When Conall waded into a vernal pool in the woods, he startled several small wood frogs, causing them to jump from the edge into the water to hide under the dead leaves on the bottom. I managed to photograph this one before it dove. May 20, 2022.
one-gallon glass jug pulled from ground, closeup
Because I followed Conall to that vernal pool to watch frogs, something glinting in the sunlight behind a tree beyond the pool caught my eye: an old, half-buried one-gallon glass jug. With the landowners’ permission, it is now an ornament in
my yard. May 20, 2022.
replica covered wooden bridge over pond in green field, dog wading
Some days, for variety, Conall and I will go for a run on local roads. He appreciates being able to drink and cool his toes in this pond. I appreciate the beauty of the setting. May 21, 2022.

The next wildflower has a fun backstory. Walking a path through the woods, I nearly stepped on this cluster of tiny flowers, which I thought were Spring Beauties. Using Google Lens, I discovered they’re called Quaker Ladies, also known as Bluets. I shared this photo on the Wildflowers of Vermont Facebook page, writing tongue-in-cheek, “I stumbled upon a circle of Quaker ladies this morning.” I was surprised by the reaction; the photo received lots of likes/loves and several comments. Some referred to them as “a fairy ring of bluets.” Apparently they’re not easily found, so I was lucky. (In fact, returning the next day, and again this morning, I couldn’t find them, even though they were right in the path. A mystery.) One woman commented that her mother called them “piss-a-beds” but didn’t know why; a man chimed in that his grandfather called them “piss in the beds.” Intrigued, another group member did some research. Turns out they’re considered medicinal, with one of their (many) uses being a tea for bedwetting and strengthening the bladder!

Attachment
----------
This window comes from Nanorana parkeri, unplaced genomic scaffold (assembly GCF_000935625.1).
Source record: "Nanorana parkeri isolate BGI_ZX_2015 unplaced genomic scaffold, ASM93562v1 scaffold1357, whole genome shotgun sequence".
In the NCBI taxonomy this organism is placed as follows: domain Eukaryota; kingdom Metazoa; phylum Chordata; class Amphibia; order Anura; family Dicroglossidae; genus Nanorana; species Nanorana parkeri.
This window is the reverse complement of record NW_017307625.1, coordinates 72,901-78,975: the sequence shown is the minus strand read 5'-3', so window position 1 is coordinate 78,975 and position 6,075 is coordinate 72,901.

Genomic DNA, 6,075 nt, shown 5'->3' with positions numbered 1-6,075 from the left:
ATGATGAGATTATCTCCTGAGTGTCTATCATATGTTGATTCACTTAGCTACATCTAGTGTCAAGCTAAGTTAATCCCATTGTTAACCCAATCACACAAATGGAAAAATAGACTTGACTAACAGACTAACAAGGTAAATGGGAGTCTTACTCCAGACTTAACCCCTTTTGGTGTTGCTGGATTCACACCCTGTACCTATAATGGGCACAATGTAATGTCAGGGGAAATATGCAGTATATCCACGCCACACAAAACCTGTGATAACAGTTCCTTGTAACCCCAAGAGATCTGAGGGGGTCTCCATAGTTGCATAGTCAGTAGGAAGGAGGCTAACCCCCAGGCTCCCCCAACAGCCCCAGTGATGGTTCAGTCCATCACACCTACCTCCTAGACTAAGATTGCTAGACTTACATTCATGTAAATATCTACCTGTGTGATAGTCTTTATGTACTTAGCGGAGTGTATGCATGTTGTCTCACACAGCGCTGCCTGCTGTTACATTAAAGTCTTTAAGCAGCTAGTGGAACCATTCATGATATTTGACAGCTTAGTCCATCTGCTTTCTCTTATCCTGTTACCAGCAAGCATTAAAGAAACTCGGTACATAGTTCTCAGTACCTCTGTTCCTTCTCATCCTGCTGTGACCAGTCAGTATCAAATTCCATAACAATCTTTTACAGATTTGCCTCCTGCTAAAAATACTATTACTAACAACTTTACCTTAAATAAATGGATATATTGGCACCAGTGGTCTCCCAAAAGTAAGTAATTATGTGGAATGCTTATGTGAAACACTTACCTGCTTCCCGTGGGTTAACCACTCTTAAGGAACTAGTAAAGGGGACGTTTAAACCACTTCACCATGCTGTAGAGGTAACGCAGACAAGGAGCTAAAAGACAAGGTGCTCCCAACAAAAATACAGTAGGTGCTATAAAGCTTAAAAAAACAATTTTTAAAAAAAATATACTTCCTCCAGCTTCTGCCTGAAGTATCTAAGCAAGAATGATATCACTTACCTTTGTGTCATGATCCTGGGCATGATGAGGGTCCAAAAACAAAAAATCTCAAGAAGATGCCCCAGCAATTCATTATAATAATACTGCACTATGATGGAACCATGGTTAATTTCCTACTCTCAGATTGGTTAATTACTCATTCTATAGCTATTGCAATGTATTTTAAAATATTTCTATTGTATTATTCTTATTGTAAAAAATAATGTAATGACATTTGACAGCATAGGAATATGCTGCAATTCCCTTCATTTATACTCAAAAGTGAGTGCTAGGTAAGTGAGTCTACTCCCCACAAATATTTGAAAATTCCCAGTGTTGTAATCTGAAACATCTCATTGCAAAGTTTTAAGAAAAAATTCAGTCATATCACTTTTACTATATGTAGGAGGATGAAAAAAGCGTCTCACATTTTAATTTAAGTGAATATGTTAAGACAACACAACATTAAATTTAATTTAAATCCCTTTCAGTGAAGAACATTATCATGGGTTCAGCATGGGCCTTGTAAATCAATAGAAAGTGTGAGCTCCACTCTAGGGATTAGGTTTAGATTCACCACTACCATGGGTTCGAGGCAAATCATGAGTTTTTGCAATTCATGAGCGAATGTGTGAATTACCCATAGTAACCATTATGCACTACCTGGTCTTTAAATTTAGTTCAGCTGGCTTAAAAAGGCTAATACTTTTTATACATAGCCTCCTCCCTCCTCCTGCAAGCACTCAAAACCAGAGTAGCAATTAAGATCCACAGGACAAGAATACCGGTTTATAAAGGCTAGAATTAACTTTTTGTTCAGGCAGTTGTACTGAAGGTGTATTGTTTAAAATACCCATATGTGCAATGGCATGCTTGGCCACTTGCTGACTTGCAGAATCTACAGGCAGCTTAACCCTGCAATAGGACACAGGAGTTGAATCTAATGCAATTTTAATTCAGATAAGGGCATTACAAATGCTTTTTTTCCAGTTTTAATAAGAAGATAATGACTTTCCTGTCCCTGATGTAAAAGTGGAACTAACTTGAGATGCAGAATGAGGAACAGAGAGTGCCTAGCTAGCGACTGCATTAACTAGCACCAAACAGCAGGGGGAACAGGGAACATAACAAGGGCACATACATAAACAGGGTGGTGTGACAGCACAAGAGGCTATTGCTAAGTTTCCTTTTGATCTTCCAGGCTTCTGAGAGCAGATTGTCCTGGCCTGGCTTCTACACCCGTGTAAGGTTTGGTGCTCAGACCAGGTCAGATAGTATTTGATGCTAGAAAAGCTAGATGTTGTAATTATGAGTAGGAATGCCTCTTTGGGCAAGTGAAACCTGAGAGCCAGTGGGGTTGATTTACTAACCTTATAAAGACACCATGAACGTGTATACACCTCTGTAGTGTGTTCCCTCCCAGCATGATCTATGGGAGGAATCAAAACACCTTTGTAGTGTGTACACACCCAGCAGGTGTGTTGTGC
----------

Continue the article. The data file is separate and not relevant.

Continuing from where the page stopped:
wildflower - starflower, closeup
Tiny Starflowers. May 23, 2022.
wildflowers - wild strawberries in field grass - hills, clouds and blue sky beyond
Wild Strawberries growing in the fields. May 25, 2022.
trees leafing out along edge of field, blue sky and clouds above
Trees finally leafing out, adding even more green to the landscape. May 25, 2022.
dog on lush green path through woods, trees and shrubs leafing out
The woods are bursting with green growth, making it hard to see through the trees now. May 25, 2022.

Some of the paths through the trees are carpeted with wildflowers, mostly Violets (purple, with a few white) and Foamflowers. You can’t help but step on them, but they don’t seem to mind.

Lastly, this morning’s discovery: Goldthread. Tiny, delicate flowers with up to seven petals rising a couple inches above their equally-tiny three-leaf base. So small, I had to put my camera on the ground to photograph them. I found these only because my hip was aching and I wanted to sit on a flat boulder I knew was in the trees, atop a knoll, so I could stretch without having to lay on the ground. To my delight, these Goldthread were growing around the boulder, mixed in with another native wildflower – Canada Mayflower – that hasn’t bloomed yet (but soon).

wildflower - goldthread, closeup
Threeleaf Goldthread. May 26, 2022.

May, I love you, but I admit, I’m eager to see what June has in store.

18 thoughts on “Green and Flowery”